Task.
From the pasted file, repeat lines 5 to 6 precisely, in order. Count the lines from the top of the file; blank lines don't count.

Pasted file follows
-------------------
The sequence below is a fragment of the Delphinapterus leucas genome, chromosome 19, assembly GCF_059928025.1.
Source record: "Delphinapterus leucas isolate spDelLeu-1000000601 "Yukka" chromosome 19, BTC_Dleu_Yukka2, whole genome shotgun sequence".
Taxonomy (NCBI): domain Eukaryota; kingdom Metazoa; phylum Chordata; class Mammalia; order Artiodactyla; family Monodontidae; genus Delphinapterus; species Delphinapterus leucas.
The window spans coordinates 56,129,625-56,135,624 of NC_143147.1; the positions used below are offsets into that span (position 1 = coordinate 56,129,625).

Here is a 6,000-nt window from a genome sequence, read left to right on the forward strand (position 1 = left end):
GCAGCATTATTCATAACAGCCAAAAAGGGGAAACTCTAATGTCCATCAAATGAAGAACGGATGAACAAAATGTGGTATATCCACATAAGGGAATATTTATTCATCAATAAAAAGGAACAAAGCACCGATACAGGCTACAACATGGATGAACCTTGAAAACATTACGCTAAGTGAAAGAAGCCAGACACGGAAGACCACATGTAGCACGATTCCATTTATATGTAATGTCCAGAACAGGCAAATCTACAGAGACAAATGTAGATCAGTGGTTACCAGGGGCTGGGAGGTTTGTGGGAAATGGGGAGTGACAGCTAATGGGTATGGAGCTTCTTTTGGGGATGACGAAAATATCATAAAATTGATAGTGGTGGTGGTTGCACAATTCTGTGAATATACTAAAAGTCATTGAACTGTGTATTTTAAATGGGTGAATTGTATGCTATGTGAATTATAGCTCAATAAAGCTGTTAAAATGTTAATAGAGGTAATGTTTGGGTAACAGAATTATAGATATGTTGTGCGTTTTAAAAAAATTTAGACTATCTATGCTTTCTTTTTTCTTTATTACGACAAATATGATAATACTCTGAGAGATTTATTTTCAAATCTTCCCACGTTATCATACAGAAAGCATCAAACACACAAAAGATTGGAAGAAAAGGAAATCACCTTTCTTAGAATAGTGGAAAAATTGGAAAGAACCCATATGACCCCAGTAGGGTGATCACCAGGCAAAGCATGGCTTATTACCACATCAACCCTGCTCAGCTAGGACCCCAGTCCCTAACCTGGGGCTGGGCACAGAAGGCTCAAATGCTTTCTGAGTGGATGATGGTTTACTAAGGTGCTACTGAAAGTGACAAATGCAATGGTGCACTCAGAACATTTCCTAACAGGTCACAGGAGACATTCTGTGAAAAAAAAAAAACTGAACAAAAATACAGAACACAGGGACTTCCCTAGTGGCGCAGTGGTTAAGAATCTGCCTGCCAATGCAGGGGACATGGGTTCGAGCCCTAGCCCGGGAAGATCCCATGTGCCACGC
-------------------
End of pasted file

Here is a 6,000-nt window from a genome sequence, read left to right on the forward strand (position 1 = left end):
GCAGCATTATTCATAACAGCCAAAAAGGGGAAACTCTAATGTCCATCAAATGAAGAACGGATGAACAAAATGTGGTATATCCACATAAGGGAATATTTATTCATCAATAAAAAGGAACAAAGCACCGATACAGGCTACAACATGGATGAACCTTGAAAACATTACGCTAAGTGAAAGAAGCCAGACACGGAAGACCACATGTAGCACGATTCCATTTATATGTAATGTCCAGAACAGGCAAATCTACAGAGACAAATGTAGATCAGTGGTTACCAGGGGCTGGGAGGTTTGTGGGAAATGGGGAGTGACAGCTAATGGGTATGGAGCTTCTTTTGGGGATGACGAAAATATCATAAAATTGATAGTGGTGGTGGTTGCACAATTCTGTGAATATACTAAAAGTCATTGAACTGTGTATTTTAAATGGGTGAATTGTATGCTATGTGAATTATAGCTCAATAAAGCTGTTAAAATGTTAATAGAGGTAATGTTTGGGTAACAGAATTATAGATATGTTGTGCGTTTTAAAAAAATTTAGACTATCTATGCTTTCTTTTTTCTTTATTACGACAAATATGATAATACTCTGAGAGATTTATTTTCAAATCTTCCCACGTTATCATACAGAAAGCATCAAACACACAAAAGATTGGAAGAAAAGGAAATCACCTTTCTTAGAATAGTGGAAAAATTGGAAAGAACCCATATGACCCCAGTAGGGTGATCACCAGGCAAAGCATGGCTTATTACCACATCAACCCTGCTCAGCTAGGACCCCAGTCCCTAACCTGGGGCTGGGCACAGAAGGCTCAAATGCTTTCTGAGTGGATGATGGTTTACTAAGGTGCTACTGAAAGTGACAAATGCAATGGTGCACTCAGAACATTTCCTAACAGGTCACAGGAGACATTCTGTGAAAAAAAAAAAACTGAACAAAAATACAGAACACAGGGACTTCCCTAGTGGCGCAGTGGTTAAGAATCTGCCTGCCAATGCAGGGGACATGGGTTCGAGCCCTAGCCCGGGAAGATCCCATGTGCCACGC